The Vanderbilt excavation site abuts the platform, and the team stumbled upon a portion of the outer wall quite by accident. The wall is made of expertly dressed stone—local sandstone hand-carved into blocks with clean edges—and is in better shape than any other part of the temple found to date. “It’s perfectly preserved,” said Lieberman. “It looks like it could have been built yesterday.”


The wall likely has an important connection to the Temple Mount in Jerusalem, too, added Rife. “Herod was a famous builder during his reign, and we know that he used the best structural engineers in the region,” he said. “And these might well have included the same builders who renovated the Temple Mount and erected its famous Western Wall. So by exploring this new area of the temple platform at Caesarea, we can also learn more about the building techniques used to construct one of the world’s most important religious structures.”

Looking forward

In addition to analyzing the artifacts they discovered, Rife and Lieberman are working with colleagues in the U.S. and Israel to design an integrated digital archive of historical and archaeological evidence so that scholars, students and the public alike can learn about Caesarea online. They’re also looking forward to continuing the excavation with another group of students this coming May.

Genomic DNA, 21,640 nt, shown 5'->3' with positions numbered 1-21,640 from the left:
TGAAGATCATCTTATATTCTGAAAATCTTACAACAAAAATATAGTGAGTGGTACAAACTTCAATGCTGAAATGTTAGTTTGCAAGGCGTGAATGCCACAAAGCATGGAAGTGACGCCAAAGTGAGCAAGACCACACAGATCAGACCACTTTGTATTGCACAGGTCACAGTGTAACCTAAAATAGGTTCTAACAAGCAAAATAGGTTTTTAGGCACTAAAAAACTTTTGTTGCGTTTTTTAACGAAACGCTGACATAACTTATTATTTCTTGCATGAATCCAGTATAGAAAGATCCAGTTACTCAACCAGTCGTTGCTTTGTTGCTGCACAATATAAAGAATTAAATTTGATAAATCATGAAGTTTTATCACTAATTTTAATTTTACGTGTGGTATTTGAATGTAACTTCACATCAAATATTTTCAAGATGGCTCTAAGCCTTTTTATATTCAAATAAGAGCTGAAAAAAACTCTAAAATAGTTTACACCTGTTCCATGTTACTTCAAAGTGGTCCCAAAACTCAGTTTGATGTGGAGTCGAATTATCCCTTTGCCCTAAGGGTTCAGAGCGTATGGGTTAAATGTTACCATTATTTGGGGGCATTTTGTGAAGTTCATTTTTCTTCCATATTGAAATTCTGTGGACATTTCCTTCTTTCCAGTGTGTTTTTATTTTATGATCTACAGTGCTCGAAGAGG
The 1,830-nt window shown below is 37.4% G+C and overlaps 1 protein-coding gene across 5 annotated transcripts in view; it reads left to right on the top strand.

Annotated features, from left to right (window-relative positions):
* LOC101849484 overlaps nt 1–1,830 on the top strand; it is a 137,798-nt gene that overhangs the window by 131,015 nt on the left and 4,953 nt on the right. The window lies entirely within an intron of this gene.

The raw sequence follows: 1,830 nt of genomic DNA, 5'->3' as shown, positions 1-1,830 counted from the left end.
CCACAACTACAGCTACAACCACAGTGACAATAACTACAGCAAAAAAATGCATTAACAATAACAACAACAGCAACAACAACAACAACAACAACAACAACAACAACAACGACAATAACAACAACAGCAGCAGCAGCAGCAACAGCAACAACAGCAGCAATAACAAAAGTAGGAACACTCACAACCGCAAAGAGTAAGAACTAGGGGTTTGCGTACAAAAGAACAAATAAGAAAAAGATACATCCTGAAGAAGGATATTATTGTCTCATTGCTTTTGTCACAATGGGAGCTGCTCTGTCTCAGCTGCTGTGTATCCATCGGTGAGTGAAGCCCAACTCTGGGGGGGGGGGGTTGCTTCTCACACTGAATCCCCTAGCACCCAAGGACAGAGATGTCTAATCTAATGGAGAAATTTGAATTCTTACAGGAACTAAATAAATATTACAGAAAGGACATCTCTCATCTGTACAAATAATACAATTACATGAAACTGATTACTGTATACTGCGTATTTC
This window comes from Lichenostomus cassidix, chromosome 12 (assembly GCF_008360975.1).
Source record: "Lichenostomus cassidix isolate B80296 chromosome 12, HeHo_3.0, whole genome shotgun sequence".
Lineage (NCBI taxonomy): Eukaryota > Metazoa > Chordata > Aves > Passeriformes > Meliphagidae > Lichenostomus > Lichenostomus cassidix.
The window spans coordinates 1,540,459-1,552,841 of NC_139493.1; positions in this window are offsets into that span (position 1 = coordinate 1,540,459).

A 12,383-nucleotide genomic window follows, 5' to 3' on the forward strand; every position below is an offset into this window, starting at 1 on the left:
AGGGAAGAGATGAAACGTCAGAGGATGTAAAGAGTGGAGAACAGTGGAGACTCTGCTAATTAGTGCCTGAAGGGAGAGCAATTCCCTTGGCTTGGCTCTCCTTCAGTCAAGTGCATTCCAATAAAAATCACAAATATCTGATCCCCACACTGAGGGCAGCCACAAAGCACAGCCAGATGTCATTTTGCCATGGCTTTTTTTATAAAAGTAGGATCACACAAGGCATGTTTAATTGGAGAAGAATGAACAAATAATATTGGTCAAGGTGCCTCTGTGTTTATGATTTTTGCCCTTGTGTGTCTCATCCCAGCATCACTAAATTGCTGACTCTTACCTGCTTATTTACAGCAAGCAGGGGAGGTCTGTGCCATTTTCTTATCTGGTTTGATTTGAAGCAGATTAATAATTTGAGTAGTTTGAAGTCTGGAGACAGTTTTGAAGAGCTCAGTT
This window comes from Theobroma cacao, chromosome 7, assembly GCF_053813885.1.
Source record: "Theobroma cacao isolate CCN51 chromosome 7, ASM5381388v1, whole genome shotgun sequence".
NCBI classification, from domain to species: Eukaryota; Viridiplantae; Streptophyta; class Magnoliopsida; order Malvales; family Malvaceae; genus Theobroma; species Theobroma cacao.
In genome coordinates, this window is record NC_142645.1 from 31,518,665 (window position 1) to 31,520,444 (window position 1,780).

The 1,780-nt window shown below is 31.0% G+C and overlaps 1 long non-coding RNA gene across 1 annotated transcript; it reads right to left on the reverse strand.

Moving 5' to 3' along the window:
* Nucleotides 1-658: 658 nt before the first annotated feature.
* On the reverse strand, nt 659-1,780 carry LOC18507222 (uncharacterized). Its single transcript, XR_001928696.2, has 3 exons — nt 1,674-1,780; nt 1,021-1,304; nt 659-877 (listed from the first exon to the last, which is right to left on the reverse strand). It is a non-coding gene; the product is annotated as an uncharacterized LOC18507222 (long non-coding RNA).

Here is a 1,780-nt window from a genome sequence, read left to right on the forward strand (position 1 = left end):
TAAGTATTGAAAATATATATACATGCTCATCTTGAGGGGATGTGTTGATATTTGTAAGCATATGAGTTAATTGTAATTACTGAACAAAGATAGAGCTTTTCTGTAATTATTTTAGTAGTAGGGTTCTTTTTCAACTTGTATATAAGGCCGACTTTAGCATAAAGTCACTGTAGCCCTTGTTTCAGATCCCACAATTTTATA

Medieval and Roman artefacts discovered in ancient port city of Caesarea
Caesarea Maritima [Credit: WikiCommons]
“The archaeology of medieval Islam is a relatively young field in the Near East, as most such work in the region has traditionally concentrated on earlier eras and the biblical narrative,” said Rife. “We have a lot of textual records for society and economy during the medieval period, such as business records and wills, and now we’re finding archaeological parallels to all of those documents. It’s very exciting. Vanderbilt’s work at Caesarea will help to write a new chapter in the history of the region.”

Author: Liz Entman | Source: Vanderbilt University [December 31, 2019]



* This article was originally published here

‘White Cairn of Bargrennan’ Forest, Dumfries and Galloway, Scotland, 12.1.20.

‘White Cairn of Bargrennan’ Forest, Dumfries and Galloway, Scotland, 12.1.20.



* This article was originally published here

It's time for museums to return their stolen treasures


Western museums are beset with demands to give back stolen property -- the cultural heritage of oppressed people plundered by colonial armies in the 19th century or taken unfairly by grasping missionaries or egregious ambassadors.